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Inside the Market This 7.8% yielding TSX large-cap stock is a smart contrarian bet in an age of faltering mall businesses

People walk to Brookfield Place off Bay Street in Toronto on May 7, 2014.

Mark Blinch/Reuters

Since Brookfield Property Partners LP made a big bet on shopping malls earlier this year, investors haven’t been impressed: The units, already weighed down by rising interest rates and slowing global economic activity, fell to a 4½-year low this week.

But with the units down 23 per cent this year alone and now yielding a hard-to-ignore 7.8 per cent, maybe it’s time to give shopping malls a closer look.

Brookfield is the publicly traded real estate arm of Brookfield Asset Management (full disclosure: I own units in Brookfield Infrastructure Partners). It debuted on the Toronto Stock Exchange in December of 2013, after it was spun out from the parent company. The units trade in New York as well.

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Total assets under management increased from US$31-billion in 2014 to about US$50-billion in 2017, reflecting a portfolio of residential complexes and office buildings that includes London’s Canary Wharf, Toronto’s First Canadian Place and New York’s Brookfield Place.

Its strategy of pursuing undervalued properties led to a whopper deal this year that has transformed Brookfield into one of the largest commercial real estate companies in the world, with ownership interest in about US$90-billion worth of assets. In August, 2018, it completed a US$15-billion takeover of Chicago-based GGP Inc., the second-largest U.S. mall owner behind Simon Property Group.

The hesitation from investors since then is understandable. Consumers are increasingly turning to online stores, including Amazon.com, which raises questions about the future of bricks-and-mortar retailing. It doesn’t help that the United States had too many malls even when online shopping was a novelty.

But did we mention that Brookfield Property Partners now yields 7.8 per cent?

Yes, chasing high-dividend yields can get investors into trouble if they gravitate toward companies whose business models are imploding. Brookfield, though, looks solid – and there are four reasons its contrarian take on malls should pay off, making the yield more of a gift than a warning sign.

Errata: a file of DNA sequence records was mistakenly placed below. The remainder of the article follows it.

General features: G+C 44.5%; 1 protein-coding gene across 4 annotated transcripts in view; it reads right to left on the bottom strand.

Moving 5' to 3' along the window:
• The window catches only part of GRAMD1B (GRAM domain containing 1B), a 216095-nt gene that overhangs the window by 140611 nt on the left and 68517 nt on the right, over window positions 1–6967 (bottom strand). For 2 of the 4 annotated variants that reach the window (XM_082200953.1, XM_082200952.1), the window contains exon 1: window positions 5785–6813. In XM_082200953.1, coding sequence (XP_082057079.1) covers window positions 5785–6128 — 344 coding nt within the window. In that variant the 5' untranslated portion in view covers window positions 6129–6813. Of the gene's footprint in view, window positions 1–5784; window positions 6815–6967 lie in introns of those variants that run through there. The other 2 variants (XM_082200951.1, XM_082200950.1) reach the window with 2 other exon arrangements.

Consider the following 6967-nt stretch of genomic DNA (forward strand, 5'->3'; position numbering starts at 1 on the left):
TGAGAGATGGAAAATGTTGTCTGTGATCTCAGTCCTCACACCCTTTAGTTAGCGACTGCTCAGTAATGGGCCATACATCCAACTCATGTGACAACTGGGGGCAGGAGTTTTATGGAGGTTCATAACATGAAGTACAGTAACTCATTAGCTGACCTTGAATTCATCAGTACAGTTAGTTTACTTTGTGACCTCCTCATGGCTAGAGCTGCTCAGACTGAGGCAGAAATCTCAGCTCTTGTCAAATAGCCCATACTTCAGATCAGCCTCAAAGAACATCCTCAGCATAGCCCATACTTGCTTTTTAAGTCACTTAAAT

First, Brookfield got a good price for GGP.

Malls are out of favour, which the Bloomberg REIT Regional Mall Index makes clear: The seven-member basket of real estate investment trusts, which includes Simon and Taubman Centers Inc., fell 38 per cent from August, 2016, to its low this April, amid the failure of Sears and Toys “R” Us. Although Brookfield ended up sweetening its initial bid for GGP, some analysts felt that the final price was still too low.

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Second, Brookfield didn’t approach GGP cold.

The property company already owned a 34-per-cent stake in the mall operator before making its bid for full ownership. And in 2016, Brookfield bought Rouse Properties Inc., a REIT that owned 35 malls in 21 U.S. states. This track record suggests that Brookfield isn’t experimenting with an unproven contrarian concept here. Rather, it suggests the company’s earlier bet on malls is already showing signs of paying off.

Third, Brookfield has solid backing.

If you’re worried that the company is a lone contrarian in an environment dominated by mall skeptics, here’s a comforting fact: Sophisticated institutional investors, such as the California Public Employees’ Retirement System, CBRE Group Inc. and TH Real Estate (an affiliate of TIAA) – together, they have assets of US$560-billion – have sided with Brookfield by taking stakes in select GGP malls, according to Bloomberg News.

Fourth (and most importantly), the demise of malls is overstated.

Sure, online retailers are grabbing business from traditional outlets. But total online sales are still hovering around just 10 per cent, which doesn’t point to mall extinction. As well, malls come in various grades. Many observers believe that the top grade, the Class A malls that underpin Brookfield’s portfolio, are better-positioned to survive a further migration toward online shopping, especially as the mix of tenants shifts toward businesses such as gyms, shared office space and even online merchants that want storefronts.

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According to Reis Inc., a company that provides data on commercial real estate, U.S. neighbourhood and community shopping centres are holding the line on vacancy rates at 10.2 per cent, and even raised asking rents by 1.7 per cent in the third quarter, year over year, suggesting that owners can fill empty spaces.

“Our data shows that high-end malls in better locations are thriving while those in weaker areas are seeing declines that are dragging down the average,” Barbara Byrne Denham, senior economist at Reis, said in a recent report.

Brookfield has the heft and financial backing to renovate and expand existing malls to meet these new demands. You can wait for concrete evidence that it’s succeeding – but investors who pounce now will likely get a better price and a bigger dividend yield.

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